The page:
ow many of you are from Uganda? was the first question President Terry Lee asked a group of students who came to the Library and Learning Commons to attend his lunchtime travel series talk about his recent trip to East Africa. “How many of you have been to Uganda or Africa?” he asked next. Like the first question, no hands went up. “Neither had I,” he went on. Lee’s visit to Uganda is helping bridge the gap for us here at Moreau, and for the Congregation of Holy Cross, who called upon Lee to provide workshops to teachers from Holy Cross in the District of East Africa, which also includes Kenya and Tanzania. Lee’s visit is another step in the long history of collaboration between The Congregation of Holy Cross and the people of East Africa. In 1958, after some consideration of where Holy Cross might extend its missionary service in the world, it was decided to open a new mission in Uganda. Father Vincent McCauley, CSC, led the first Holy Cross religious to Fort
Portal in 1959. For context, Lee reminded his audience in the Library and Learning Commons of the fact that Moreau Catholic High School was founded in 1965, not long after this first Holy Cross expansion in Uganda. The educational workshops Lee helped facilitate included teachers and administrators from all over East Africa, with some people traveling 16 hours by car from Nairobi, Kenya and Tanzania. The focus of the workshops was to help teachers develop specific tools to strengthen their Holy Cross identity, and helped reinforce the global nature of the Holy Cross themes of Being Family, Building Respect, Bringing Hope, and Educating Hearts & Forming Minds. Lee recounted some of the logistical details surrounding the trip, which included a 26-hour plane ride with two stops, and the number of shots and medications that were required to prevent yellow fever, typhoid and malaria. He also showed the group a photo of his bed, which was covered in mosquito netting. He went on to share stories about the local foods, which includes matoke (a mashed
Saint André Dining Hall at Holy Cross Lakeview in Jinja, Uganda.
At an ordination to the transitional diaconate, youmg men lay prostrate before the local Bishop and pledge their loyalty to Holy Cross and the Church.
The students at Holy Cross Lakeview are getting an opportunity that most of the young people in Uganda plantain dish) and ugali (a cornmeal staple) of East and southeastern Africa. Lee also discussed his visit to Holy Cross School Lakeview in Jinja, a co-ed boarding high school founded in 1994. “This school is very highly regarded in Uganda for its academics,” Lee explained. “There is heavy demand for top quality education in Uganda, where illiteracy rates are still very high and only 50% of the population is employed.” The school’s principal, Brother Cleo, reiterated that the school is growing and that infrastructure improvements are needed. “A new boys’ dormitory is almost completed, and a new girls’ dorm will be constructed next,” Brother Cleo told Mr. Lee. Lee compared this construction at Holy Cross Lakeview to our own construction of our new Athletics and Student Activities Complex. “While there is an obvious difference in the order of magnitude of where they are in Africa compared to us, we are both focused on improving our school facilities so our students can thrive and learn,” stated Lee.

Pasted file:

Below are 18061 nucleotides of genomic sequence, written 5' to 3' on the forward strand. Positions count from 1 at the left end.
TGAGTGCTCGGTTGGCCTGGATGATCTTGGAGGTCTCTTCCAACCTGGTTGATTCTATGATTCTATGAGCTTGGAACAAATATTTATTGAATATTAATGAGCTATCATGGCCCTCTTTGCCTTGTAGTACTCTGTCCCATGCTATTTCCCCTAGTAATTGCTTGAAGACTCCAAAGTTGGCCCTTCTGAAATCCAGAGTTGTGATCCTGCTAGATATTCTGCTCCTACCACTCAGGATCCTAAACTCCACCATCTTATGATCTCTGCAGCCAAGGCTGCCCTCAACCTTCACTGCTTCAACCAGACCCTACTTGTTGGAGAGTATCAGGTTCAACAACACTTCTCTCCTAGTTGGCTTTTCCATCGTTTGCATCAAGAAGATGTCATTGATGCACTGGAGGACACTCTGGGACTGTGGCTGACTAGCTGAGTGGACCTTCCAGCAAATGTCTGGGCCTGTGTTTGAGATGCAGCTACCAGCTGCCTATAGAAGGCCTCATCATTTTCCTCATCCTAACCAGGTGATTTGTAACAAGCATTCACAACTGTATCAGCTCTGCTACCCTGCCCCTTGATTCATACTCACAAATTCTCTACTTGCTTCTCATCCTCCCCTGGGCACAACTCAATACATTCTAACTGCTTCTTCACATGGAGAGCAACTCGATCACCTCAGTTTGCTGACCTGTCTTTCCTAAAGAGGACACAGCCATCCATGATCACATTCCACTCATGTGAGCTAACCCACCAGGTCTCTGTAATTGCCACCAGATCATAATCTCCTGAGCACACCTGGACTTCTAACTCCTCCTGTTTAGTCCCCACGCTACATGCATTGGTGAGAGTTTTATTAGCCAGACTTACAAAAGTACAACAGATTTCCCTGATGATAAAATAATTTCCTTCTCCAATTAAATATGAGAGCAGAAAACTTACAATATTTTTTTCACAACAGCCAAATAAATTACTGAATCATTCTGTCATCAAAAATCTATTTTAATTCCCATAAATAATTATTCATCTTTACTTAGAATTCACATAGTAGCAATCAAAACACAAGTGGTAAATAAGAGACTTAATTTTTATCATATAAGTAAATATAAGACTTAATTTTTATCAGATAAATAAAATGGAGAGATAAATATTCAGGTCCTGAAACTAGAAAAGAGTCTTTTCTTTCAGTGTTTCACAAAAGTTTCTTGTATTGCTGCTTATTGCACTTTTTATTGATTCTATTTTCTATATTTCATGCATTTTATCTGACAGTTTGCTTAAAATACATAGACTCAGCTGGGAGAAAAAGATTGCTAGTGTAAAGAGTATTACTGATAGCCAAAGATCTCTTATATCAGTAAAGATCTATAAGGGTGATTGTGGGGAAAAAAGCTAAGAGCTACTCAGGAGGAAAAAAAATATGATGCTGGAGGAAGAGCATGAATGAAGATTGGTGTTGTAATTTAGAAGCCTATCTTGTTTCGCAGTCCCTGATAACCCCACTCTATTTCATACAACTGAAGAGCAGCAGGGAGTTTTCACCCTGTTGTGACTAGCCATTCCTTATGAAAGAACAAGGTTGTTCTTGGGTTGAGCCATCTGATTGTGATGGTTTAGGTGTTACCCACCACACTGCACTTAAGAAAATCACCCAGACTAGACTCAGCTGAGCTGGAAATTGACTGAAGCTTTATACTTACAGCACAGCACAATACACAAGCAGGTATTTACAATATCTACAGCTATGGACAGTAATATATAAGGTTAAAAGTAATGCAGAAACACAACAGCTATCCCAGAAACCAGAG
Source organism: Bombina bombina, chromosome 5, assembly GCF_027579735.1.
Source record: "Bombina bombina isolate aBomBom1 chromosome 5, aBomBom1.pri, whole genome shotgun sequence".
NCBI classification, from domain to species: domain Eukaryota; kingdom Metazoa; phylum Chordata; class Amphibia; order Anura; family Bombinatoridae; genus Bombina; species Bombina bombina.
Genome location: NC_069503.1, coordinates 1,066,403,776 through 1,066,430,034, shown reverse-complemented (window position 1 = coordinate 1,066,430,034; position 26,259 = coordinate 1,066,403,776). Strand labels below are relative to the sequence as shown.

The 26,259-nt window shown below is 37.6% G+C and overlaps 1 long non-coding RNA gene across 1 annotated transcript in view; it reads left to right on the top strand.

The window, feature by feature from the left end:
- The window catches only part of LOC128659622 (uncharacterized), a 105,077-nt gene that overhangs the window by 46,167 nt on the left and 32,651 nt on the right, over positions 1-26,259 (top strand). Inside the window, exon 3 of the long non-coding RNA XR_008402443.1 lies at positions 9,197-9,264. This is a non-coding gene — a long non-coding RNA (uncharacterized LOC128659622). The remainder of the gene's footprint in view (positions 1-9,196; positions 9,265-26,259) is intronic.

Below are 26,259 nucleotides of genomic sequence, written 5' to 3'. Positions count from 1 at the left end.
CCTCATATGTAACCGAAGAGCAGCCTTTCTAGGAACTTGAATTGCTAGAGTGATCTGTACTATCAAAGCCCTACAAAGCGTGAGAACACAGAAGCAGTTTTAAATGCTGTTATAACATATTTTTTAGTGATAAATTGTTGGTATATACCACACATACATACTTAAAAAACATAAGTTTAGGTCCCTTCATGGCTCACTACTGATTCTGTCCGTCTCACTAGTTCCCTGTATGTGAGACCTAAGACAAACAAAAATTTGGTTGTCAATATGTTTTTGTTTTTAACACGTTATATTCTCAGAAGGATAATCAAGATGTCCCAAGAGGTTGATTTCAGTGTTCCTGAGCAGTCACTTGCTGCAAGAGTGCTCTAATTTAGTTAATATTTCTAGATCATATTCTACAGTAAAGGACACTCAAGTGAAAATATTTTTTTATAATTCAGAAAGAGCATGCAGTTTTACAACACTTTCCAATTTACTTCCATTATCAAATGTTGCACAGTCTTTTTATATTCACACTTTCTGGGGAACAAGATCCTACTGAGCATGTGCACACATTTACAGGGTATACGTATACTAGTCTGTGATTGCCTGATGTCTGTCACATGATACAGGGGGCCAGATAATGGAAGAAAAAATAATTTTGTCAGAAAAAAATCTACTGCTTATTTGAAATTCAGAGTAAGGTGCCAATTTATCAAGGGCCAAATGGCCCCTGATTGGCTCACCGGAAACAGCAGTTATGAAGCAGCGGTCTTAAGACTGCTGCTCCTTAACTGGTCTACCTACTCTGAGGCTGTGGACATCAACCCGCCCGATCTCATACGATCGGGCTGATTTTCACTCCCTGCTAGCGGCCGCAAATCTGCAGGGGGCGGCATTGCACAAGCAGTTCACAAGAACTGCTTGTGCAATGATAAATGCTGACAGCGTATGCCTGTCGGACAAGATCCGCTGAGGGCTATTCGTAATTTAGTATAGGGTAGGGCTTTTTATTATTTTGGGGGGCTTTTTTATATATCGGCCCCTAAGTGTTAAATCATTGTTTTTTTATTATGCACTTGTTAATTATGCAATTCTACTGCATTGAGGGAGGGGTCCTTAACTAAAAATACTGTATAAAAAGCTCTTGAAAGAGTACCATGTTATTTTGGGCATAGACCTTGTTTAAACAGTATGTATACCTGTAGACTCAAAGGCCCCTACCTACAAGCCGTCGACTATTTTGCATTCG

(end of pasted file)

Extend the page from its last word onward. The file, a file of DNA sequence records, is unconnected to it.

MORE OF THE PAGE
“They have come so far since opening in 1994,” Lee continued about Holy Cross Lakeview. “The school is imparting Gospel values, and graduates of the school are going on to university and making a difference in the ongoing development of their country.” He explained to the Moreau Catholic audience that the students at Holy Cross Lakeview are getting an opportunity that most of the young people in Uganda won’t have. “Their parents are paying tuition that is difficult to afford, and sending their children far away to a boarding school, all in the hopes that they will have a pathway to university and a better life,” Lee continued. “It not only reminds us of the great blessings we have in the United States, but of the universal appeal of education as empowerment, and the strong Holy Cross values that are alive and evident in all Holy Cross schools around the world.”
won’t have. Their parents are paying tuition that is difficult to afford, and sending their children far away to a boarding school, all in the hopes that they will have a pathway to university and a better life. For a glimpse of the sights and sounds of Holy Cross School Lakeview, please visit youtube.com/watch?v=2zxNHkDfses
Spring ’14 | The Vector 19
The 45th Annual Crab Feed and Auction
Champions Are… The Moreau Catholic Booster Club, Hundreds of supporters, volunteers and contributors. Thank You! The Muhr family: Heidi Muhr (2nd from right) with her sister, Judy Halper ’86; cousin, E. J. Walsh, and daughter; Marilyn Muhr ’10
T Tony Mirenda of BLACH Construction, who attended Crab Feed with his sister Donna Mirenda-D’Arcy, is the principal design-build contractor for the new Athletics and Student Activities Complex at Moreau Catholic and always an enthusiastic supporter of Moreau Catholic events. 20 The Vector | Spring ’14